HP PhotoSmart R927 Review

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Steve's Conclusion

HP's PhotoSmart R927 is the highest resolution "R" series model we have seen thus far (4/2006), and offers users an 8-megapixel imager, a 3x optical zoom lens, and a massive 3.0-inch LCD as well as HP's Real Life technologies. With a fully Automatic exposure mode or one of its 12 pre-programmed Scene modes, this durable point-n-shoot model can be used easily by anyone, no matter their level of experience. There's also in-depth help screens and a full Help menu that describes many of the camera's features and controls. When wanting more control, the Program (Auto) mode gives access to settings for ISO, white balance, AF area, metering, etc. The more advanced users can also choose from Aperture priority (Av), Shutter speed priority (Tv) and full Manual.

Like its predecessors, I was pleased with the R927's ergonomics. While it's compact enough to fit nicely in your pants pocket or handbag, it's still large enough to offer a comfortable feel in your hands. Most of the controls are well placed and functional, and the menu system is very legible and logically organized. Like all of HP's "R" series models, you will no longer have to go into a menu and change the exposure mode to record a movie, right next to the still shutter release is a smaller release button that allows for immediate movie recording. Unlike most consumer cameras that feature a 2 or 2.5-inch LCD, the R927 offers a huge 3.0-inch display that takes up more than 2/3 of the back of the camera. This is the only viewfinder and it worked well outdoors in bright sunlight. It would benefit greatly from a non-reflective surface; there are many angles that reflect the sun and it's prone to fingerprints. When shooting in conditions of low light, the display "gains up" well to help frame your subject. Overall it is a nice display, but I did notice it was grainy, even when shooting outdoors with plenty of light.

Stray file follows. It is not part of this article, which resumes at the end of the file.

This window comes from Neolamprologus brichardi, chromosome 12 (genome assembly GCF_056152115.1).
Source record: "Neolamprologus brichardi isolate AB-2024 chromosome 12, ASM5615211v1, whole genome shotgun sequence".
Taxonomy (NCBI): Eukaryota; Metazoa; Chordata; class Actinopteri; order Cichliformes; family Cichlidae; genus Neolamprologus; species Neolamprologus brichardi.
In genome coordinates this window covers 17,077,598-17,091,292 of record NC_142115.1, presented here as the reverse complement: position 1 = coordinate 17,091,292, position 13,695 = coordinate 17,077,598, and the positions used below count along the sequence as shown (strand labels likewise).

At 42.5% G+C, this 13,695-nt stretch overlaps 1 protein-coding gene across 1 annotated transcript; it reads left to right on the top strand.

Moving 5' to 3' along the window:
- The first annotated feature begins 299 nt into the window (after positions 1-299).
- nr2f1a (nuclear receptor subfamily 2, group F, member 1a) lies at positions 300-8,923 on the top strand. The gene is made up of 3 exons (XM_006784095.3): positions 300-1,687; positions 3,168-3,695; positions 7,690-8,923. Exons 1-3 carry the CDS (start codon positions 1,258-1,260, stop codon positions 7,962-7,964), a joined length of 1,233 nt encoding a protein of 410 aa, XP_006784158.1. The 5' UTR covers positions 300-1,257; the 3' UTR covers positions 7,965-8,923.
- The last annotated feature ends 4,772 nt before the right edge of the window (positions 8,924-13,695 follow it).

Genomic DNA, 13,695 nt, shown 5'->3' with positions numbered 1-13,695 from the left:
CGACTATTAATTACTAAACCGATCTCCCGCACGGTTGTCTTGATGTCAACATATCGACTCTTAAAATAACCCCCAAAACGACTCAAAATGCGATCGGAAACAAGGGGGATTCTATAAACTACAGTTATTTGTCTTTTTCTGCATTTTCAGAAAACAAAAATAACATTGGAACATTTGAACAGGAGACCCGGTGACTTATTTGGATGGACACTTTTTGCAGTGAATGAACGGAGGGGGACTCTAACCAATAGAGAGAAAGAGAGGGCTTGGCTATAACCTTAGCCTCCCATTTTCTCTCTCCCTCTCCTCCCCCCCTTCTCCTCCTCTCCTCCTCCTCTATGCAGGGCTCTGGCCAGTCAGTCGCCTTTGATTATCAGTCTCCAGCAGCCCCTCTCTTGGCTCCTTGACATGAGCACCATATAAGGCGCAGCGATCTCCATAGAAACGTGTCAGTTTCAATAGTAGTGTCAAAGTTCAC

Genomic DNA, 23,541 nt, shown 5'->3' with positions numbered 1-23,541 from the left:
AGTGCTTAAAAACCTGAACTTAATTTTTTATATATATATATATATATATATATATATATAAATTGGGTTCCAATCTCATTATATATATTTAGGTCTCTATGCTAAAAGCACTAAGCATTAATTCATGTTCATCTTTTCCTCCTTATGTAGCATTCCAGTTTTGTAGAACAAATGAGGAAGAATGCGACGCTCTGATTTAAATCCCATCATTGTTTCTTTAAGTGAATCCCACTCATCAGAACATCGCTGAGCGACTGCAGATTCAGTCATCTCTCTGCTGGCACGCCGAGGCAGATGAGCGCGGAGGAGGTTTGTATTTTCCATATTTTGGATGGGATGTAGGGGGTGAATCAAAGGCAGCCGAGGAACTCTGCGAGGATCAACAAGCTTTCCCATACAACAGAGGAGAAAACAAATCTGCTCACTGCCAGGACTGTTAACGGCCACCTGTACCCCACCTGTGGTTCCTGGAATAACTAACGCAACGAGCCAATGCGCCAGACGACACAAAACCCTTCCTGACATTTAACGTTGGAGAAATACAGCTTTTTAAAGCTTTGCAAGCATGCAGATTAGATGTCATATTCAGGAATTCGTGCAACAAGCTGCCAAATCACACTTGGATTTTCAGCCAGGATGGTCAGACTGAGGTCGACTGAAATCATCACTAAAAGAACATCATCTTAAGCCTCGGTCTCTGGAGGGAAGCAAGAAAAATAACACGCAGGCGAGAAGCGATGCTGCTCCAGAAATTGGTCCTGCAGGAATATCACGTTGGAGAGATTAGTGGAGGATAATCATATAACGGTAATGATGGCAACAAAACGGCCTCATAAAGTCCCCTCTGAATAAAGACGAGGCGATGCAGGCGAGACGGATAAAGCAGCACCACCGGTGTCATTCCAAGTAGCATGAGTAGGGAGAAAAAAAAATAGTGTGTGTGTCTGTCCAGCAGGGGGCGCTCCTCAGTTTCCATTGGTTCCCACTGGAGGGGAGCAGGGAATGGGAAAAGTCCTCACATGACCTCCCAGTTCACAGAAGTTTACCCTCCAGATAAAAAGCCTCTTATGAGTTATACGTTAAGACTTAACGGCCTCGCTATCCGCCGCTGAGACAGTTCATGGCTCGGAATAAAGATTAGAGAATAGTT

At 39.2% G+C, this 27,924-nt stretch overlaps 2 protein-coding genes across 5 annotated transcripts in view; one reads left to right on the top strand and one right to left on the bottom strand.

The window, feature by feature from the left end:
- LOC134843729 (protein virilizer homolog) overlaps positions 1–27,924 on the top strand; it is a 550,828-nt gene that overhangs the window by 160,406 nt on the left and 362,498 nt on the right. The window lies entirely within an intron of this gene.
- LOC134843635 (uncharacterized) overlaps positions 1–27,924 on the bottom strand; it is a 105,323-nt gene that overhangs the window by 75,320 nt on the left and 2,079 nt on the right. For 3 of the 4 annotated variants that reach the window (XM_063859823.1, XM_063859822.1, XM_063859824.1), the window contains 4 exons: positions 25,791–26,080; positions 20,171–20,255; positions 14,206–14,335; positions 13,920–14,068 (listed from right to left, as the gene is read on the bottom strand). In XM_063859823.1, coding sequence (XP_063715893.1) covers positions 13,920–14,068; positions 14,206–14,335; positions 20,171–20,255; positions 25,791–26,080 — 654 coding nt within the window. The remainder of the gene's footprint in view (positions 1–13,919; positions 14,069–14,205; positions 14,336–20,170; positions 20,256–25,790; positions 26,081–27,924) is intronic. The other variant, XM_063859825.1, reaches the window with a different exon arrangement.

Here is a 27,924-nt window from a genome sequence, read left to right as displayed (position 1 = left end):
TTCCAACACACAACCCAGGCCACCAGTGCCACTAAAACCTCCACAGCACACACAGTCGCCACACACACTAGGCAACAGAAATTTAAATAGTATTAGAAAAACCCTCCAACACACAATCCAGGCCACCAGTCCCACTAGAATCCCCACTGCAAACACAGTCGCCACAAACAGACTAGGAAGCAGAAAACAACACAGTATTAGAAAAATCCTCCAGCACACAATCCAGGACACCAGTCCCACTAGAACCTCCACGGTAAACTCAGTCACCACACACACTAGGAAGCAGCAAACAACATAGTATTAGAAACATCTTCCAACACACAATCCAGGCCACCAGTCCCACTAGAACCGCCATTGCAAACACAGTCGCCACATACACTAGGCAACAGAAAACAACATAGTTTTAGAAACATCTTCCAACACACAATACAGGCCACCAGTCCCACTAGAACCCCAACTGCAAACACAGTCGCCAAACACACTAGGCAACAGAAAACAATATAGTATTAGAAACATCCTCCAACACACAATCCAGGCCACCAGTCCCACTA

Shooting performance was very robust for a camera in this class. From power up to first image captured measured just under 3 seconds. Shutter lag (time from pressing the shutter release to actually capturing the image) was less than 1/10 of a second when pre-focused and only 2/10 of a second including autofocus. Using single exposure mode, the shot to shot delay averaged about 1.4 seconds between frames without the use of the flash and about 2 seconds with the flash, depending on subject distance. When shooting in Burst mode, I was able to capture 3 frames in 1 second, then the buffer filled. It then took about 3.5 seconds before I could continue shooting. When using Burst mode the display goes blank until you are finished recording; times like this are when an optical viewfinder would come in handy. All of our tests were done using a Lexar High-Speed 1GB SD card, 8MP*** size/quality, flash off, instant review off and all other settings at default (unless noted otherwise.) Times may vary depending on lighting conditions, camera settings, media, etc.

The R927's image quality was OK for an 8-megapixel model. The majority of our outdoor samples were sharp and showed good overall exposure. I was very impressed with the portrait ability, capturing awesome outdoor "people" shots when using the Fill-in flash mode. The AF system did very well, continuously changing focus, even when you are not holding down the shutter release; this also helped with shooting performance. Its HP Precision 3x optical zoom lens covers a focal range of 35-105mm (35mm equivalent), which is typical for a consumer model. At 35mm you'll be able to capture pleasing group shots as well as landscapes, and the 105mm telephoto extreme will help to fill the frame with your subject while composing the shot. I saw noticeable amounts of barrel distortion at the wide angle extreme, but only slight pincushioning at the telephoto end. Noise levels were also average, especially in areas of contrast, but I did notice above average amounts of purple fringing (aka Chromatic Aberration) around brightly lit objects. The VGA*** (640x480, Best) movie mode was OK for a consumer model. Our movie sample shows good exposure, but noticeable compression artifacts.